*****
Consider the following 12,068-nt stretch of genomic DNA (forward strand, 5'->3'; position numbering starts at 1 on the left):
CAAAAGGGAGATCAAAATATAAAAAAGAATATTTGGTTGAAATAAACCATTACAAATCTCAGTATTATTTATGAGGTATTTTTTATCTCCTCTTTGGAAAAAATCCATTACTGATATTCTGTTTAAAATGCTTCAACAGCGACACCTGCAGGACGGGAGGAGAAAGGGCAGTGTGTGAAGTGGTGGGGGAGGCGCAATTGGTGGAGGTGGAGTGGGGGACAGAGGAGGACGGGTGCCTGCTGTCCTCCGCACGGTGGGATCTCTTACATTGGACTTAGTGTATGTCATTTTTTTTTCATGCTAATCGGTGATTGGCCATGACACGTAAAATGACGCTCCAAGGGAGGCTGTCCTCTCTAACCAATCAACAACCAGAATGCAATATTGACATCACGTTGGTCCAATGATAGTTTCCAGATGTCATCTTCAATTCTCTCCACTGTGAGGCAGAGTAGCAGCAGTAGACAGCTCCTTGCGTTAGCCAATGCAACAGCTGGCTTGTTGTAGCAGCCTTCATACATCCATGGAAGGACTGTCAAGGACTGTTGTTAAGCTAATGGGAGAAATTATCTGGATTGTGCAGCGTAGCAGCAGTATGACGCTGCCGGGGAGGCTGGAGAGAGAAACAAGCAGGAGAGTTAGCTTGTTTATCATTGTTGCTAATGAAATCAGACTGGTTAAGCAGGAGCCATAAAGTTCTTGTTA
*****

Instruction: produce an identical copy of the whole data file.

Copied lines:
Consider the following 12,068-nt stretch of genomic DNA (forward strand, 5'->3'; position numbering starts at 1 on the left):
CAAAAGGGAGATCAAAATATAAAAAAGAATATTTGGTTGAAATAAACCATTACAAATCTCAGTATTATTTATGAGGTATTTTTTATCTCCTCTTTGGAAAAAATCCATTACTGATATTCTGTTTAAAATGCTTCAACAGCGACACCTGCAGGACGGGAGGAGAAAGGGCAGTGTGTGAAGTGGTGGGGGAGGCGCAATTGGTGGAGGTGGAGTGGGGGACAGAGGAGGACGGGTGCCTGCTGTCCTCCGCACGGTGGGATCTCTTACATTGGACTTAGTGTATGTCATTTTTTTTTCATGCTAATCGGTGATTGGCCATGACACGTAAAATGACGCTCCAAGGGAGGCTGTCCTCTCTAACCAATCAACAACCAGAATGCAATATTGACATCACGTTGGTCCAATGATAGTTTCCAGATGTCATCTTCAATTCTCTCCACTGTGAGGCAGAGTAGCAGCAGTAGACAGCTCCTTGCGTTAGCCAATGCAACAGCTGGCTTGTTGTAGCAGCCTTCATACATCCATGGAAGGACTGTCAAGGACTGTTGTTAAGCTAATGGGAGAAATTATCTGGATTGTGCAGCGTAGCAGCAGTATGACGCTGCCGGGGAGGCTGGAGAGAGAAACAAGCAGGAGAGTTAGCTTGTTTATCATTGTTGCTAATGAAATCAGACTGGTTAAGCAGGAGCCATAAAGTTCTTGTTA